An honor roll student, Rasheem King is mature and grounded.
He had the sense to stay at Xaverian when so many of his other talented teammates, unable to handle the rigors of a Catholic school steeped in discipline, bolted. When his team lacked an inside presence, he dutifully played out of position. He was unselfish and egoless, a role model for Xaverian’s underclassmen.
He did everything right – from academics to basketball. College coaches told Xaverian’s Jack Alesi he was a breath of fresh air, a kid who didn’t dash for the scorer’s table after the final horn, who knew the game inside and out, who could do everything on a basketball court – score, pass, defend and rebound – and who, as assistant coach Chris Alesi said, became a coach on the floor.
Yet, here King waits, eight days before the end of the Early Signing Period without a Division I scholarship offer. The next one will be his first.
“This is more of an indictment on some of the college guys,” Jack Alesi said. “They talk the talk; they don’t walk the walk.”
“They always talk about how they’re frustrated by guys who just up numbers; they want to get rid of kids who play as individuals, and here you have a kid – and every coach in league will vouch for him, he’s a first−team, all−city player – who plays the game the right way. Then when it’s time to decide, (college coaches) go the safe way.”
The longtime Xaverian coach was referring to picking a player who lacked intangibles, but maybe shot a higher percentage or could jumper higher. One college coach told Alesi that King didn’t shoot the ball well enough from the perimeter. Another was turned off by his 9.3 points−per−game average.
New Hampshire showed significant interest, but received a commitment from a kid they didn’t expect, and never offered. The same thing happened with George Washington. Manhattan has shown interest. Mercer College has, too, recently.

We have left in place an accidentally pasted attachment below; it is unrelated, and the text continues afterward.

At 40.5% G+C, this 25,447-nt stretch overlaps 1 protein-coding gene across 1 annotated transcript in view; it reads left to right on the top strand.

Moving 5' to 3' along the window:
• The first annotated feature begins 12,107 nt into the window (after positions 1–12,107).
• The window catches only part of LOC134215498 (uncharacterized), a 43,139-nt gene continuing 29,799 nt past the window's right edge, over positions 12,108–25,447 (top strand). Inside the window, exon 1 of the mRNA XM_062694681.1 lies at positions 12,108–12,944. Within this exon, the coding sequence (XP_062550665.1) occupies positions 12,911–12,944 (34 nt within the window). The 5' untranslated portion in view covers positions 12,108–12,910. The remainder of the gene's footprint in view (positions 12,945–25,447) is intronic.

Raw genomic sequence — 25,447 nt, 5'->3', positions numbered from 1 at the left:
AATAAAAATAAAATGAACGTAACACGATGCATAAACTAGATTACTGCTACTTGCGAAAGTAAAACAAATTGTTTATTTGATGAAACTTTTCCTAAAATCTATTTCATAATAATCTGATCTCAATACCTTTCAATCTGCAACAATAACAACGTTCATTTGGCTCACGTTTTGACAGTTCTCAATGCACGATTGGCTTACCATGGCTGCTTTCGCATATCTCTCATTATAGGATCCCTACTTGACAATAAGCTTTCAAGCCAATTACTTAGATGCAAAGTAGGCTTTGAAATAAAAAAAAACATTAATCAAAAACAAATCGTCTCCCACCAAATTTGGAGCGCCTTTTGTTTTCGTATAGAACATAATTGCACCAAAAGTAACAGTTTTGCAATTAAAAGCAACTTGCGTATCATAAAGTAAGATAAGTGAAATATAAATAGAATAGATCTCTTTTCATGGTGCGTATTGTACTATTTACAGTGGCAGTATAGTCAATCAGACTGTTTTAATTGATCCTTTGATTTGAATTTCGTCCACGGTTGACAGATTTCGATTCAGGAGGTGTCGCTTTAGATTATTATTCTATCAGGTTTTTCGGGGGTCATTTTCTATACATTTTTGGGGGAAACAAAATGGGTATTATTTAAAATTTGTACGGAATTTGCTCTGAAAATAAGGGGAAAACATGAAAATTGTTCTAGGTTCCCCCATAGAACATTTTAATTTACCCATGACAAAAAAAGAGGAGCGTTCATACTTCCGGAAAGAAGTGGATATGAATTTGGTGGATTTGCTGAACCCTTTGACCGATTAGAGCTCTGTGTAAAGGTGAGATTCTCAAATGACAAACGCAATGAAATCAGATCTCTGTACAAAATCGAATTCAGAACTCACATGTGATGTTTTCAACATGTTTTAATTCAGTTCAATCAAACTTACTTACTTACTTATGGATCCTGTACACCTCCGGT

Said Chris Alesi: “He’s a kid that should be signed. The system is flawed. It sends the wrong message to kids.”
The 6−foot−4 King doesn’t know what to think. He made the mature decision two years ago, remaining at the program that produced such Big East players as Levance Fields, Chris Taft and Brian McKenzie. He was told the offers would come. They never have.
As fellow CHSAA standouts sign on the dotted line, ensuring their future, King waits, using the words “upset” and “frustrated” to describe his emotions. He can’t help but think about his future, what he lacks that others have.
“Because I’m not putting up 40−point games, people don’t think I can fill it up,” he said, shaking his head in disgust. “People don’t care about (being a good teammate). If they did, I would have scholarship right now. They care about points.”
“I think about it all the time,” the East New York native continued. “Did I make the right decision by staying at Xaverian? Did I do what I had to do to get looks?”
As longtime friend and Bishop Loughlin forward Trevon Hamlet, who is also unsigned, said: “It’s hard to put in all that work and not get anything out of it.”
Talent evaluator Tom Konchalski expects King to find a school, either before May 20 or sometime in July. What King lacks in skill sets, he makes up for in other areas.
“His win is his effort, his heart and his energy level,” Konchalski said. “He’s a good player and good kid, too.”
King wouldn’t change the path he took. He believes that eventually a school will take a flyer on him. He did his best, averaging 16 points per game as a junior and leading the team to the CHSAA Class AA intersectional quarterfinals with upsets of finalists Christ the King and Rice on the resume.
“I think I got the program in the right direction,” he said.
Still, his words lacked conviction. His eyes darted around the room, his mind wandered as he discussed the uneasiness of the situation. He may have to play more AAU basketball, something he isn’t fond of, King said, because it isn’t the sport he loves played the right way. He may not have a choice.